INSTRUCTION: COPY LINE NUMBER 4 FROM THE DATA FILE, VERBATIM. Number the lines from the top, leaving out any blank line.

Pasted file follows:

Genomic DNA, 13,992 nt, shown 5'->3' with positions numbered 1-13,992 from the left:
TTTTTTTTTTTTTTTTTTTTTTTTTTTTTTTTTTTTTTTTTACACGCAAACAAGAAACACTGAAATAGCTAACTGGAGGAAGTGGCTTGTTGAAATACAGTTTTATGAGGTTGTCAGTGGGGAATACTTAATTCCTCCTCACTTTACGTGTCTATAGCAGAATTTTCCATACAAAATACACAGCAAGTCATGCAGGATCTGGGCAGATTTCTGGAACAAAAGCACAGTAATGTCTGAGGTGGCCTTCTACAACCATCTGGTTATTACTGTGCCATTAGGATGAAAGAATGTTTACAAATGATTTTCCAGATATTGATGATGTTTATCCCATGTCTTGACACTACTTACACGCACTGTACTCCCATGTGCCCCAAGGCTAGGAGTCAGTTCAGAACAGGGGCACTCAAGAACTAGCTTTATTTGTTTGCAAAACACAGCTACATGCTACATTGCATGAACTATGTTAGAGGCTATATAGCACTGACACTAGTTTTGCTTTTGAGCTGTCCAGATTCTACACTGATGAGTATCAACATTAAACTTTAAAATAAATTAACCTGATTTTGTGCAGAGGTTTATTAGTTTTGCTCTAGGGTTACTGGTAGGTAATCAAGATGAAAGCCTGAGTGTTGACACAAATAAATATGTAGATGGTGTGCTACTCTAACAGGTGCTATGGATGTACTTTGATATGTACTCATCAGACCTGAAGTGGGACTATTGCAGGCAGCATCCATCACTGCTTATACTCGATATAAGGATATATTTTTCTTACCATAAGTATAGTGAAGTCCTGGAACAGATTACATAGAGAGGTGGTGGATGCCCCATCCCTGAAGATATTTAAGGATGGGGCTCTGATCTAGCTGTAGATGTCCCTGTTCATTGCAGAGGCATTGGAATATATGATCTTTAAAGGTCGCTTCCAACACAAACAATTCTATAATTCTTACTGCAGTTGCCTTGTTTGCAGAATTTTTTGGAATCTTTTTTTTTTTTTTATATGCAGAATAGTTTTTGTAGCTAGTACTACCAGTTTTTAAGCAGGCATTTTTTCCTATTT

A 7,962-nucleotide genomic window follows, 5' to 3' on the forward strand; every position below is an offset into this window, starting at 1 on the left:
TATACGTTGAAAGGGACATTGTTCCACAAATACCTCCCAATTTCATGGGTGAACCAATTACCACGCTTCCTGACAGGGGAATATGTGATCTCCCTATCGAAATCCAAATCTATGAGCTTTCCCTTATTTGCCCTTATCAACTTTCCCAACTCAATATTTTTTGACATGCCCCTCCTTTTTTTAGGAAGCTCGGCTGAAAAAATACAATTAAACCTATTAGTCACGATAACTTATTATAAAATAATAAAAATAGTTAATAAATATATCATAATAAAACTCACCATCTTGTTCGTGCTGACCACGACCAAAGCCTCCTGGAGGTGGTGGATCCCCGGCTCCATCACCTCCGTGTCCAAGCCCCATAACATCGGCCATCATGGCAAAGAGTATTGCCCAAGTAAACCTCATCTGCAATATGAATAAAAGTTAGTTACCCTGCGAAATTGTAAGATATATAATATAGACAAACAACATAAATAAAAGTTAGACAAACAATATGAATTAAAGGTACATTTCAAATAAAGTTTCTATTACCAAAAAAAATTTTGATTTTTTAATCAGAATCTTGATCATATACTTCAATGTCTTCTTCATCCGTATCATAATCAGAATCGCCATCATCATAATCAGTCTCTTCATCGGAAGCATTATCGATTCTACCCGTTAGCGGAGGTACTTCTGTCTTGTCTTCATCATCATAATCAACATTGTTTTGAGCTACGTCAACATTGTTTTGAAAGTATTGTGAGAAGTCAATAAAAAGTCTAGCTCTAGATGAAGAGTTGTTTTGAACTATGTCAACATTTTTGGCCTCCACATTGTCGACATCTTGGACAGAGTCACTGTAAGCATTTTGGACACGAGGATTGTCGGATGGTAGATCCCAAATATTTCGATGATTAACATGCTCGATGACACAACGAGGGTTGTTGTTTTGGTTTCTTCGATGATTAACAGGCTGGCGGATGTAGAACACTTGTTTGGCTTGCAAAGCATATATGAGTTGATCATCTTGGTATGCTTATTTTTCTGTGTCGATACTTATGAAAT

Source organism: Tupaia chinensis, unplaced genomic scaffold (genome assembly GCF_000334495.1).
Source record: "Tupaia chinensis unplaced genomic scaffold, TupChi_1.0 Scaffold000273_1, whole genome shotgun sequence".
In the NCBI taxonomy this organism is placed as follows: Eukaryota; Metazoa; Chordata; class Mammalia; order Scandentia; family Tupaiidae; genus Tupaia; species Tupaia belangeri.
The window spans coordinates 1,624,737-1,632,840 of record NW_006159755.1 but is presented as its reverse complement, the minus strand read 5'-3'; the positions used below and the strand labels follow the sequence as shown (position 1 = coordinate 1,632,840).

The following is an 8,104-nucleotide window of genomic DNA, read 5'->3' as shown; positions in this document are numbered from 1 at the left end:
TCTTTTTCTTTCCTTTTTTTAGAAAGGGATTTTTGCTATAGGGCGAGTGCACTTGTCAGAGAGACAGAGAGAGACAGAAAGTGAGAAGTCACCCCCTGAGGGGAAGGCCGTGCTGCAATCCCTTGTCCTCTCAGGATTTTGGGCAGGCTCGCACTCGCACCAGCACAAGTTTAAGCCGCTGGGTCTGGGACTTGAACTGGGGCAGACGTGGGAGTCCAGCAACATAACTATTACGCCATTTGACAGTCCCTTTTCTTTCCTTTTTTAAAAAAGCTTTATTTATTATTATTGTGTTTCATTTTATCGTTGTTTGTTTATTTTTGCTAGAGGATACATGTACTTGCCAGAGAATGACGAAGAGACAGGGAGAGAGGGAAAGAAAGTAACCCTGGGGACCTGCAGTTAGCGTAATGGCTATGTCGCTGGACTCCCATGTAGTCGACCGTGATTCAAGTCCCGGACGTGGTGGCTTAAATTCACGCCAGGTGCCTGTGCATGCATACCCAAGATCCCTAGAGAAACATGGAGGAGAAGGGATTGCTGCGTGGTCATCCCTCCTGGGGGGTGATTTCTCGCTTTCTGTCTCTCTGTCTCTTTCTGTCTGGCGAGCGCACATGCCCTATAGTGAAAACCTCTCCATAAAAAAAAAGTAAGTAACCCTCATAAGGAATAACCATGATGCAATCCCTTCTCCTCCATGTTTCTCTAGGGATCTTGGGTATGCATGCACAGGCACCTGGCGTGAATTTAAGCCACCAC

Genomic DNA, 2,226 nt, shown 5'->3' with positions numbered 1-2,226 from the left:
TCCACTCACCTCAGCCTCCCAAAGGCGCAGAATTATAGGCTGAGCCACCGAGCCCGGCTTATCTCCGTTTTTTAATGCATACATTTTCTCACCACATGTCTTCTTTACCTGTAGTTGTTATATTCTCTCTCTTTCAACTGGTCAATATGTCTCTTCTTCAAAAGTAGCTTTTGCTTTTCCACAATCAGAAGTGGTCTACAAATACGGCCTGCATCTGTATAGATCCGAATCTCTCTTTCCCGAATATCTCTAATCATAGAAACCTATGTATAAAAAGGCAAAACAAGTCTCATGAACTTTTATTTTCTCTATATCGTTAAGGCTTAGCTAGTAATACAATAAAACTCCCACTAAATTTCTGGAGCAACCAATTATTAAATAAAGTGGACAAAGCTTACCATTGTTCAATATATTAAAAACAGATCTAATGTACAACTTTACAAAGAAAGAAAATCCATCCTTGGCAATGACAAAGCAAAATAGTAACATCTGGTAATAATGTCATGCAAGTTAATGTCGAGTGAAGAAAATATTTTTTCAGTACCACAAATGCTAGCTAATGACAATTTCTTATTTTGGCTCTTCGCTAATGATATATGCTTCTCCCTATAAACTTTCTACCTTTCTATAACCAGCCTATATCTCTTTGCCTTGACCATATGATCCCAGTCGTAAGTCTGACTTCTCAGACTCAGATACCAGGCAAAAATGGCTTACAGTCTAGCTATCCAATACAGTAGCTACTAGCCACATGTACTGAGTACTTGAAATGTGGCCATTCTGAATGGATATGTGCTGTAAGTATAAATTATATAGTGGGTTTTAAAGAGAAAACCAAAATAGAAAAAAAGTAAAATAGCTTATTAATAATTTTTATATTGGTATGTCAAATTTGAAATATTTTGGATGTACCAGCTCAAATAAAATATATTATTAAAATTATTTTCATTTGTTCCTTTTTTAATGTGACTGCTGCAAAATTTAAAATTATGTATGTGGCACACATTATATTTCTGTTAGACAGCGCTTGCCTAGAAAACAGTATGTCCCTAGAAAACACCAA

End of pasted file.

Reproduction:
TATACGTTGAAAGGGACATTGTTCCACAAATACCTCCCAATTTCATGGGTGAACCAATTACCACGCTTCCTGACAGGGGAATATGTGATCTCCCTATCGAAATCCAAATCTATGAGCTTTCCCTTATTTGCCCTTATCAACTTTCCCAACTCAATATTTTTTGACATGCCCCTCCTTTTTTTAGGAAGCTCGGCTGAAAAAATACAATTAAACCTATTAGTCACGATAACTTATTATAAAATAATAAAAATAGTTAATAAATATATCATAATAAAACTCACCATCTTGTTCGTGCTGACCACGACCAAAGCCTCCTGGAGGTGGTGGATCCCCGGCTCCATCACCTCCGTGTCCAAGCCCCATAACATCGGCCATCATGGCAAAGAGTATTGCCCAAGTAAACCTCATCTGCAATATGAATAAAAGTTAGTTACCCTGCGAAATTGTAAGATATATAATATAGACAAACAACATAAATAAAAGTTAGACAAACAATATGAATTAAAGGTACATTTCAAATAAAGTTTCTATTACCAAAAAAAATTTTGATTTTTTAATCAGAATCTTGATCATATACTTCAATGTCTTCTTCATCCGTATCATAATCAGAATCGCCATCATCATAATCAGTCTCTTCATCGGAAGCATTATCGATTCTACCCGTTAGCGGAGGTACTTCTGTCTTGTCTTCATCATCATAATCAACATTGTTTTGAGCTACGTCAACATTGTTTTGAAAGTATTGTGAGAAGTCAATAAAAAGTCTAGCTCTAGATGAAGAGTTGTTTTGAACTATGTCAACATTTTTGGCCTCCACATTGTCGACATCTTGGACAGAGTCACTGTAAGCATTTTGGACACGAGGATTGTCGGATGGTAGATCCCAAATATTTCGATGATTAACATGCTCGATGACACAACGAGGGTTGTTGTTTTGGTTTCTTCGATGATTAACAGGCTGGCGGATGTAGAACACTTGTTTGGCTTGCAAAGCATATATGAGTTGATCATCTTGGTATGCTTATTTTTCTGTGTCGATACTTATGAAAT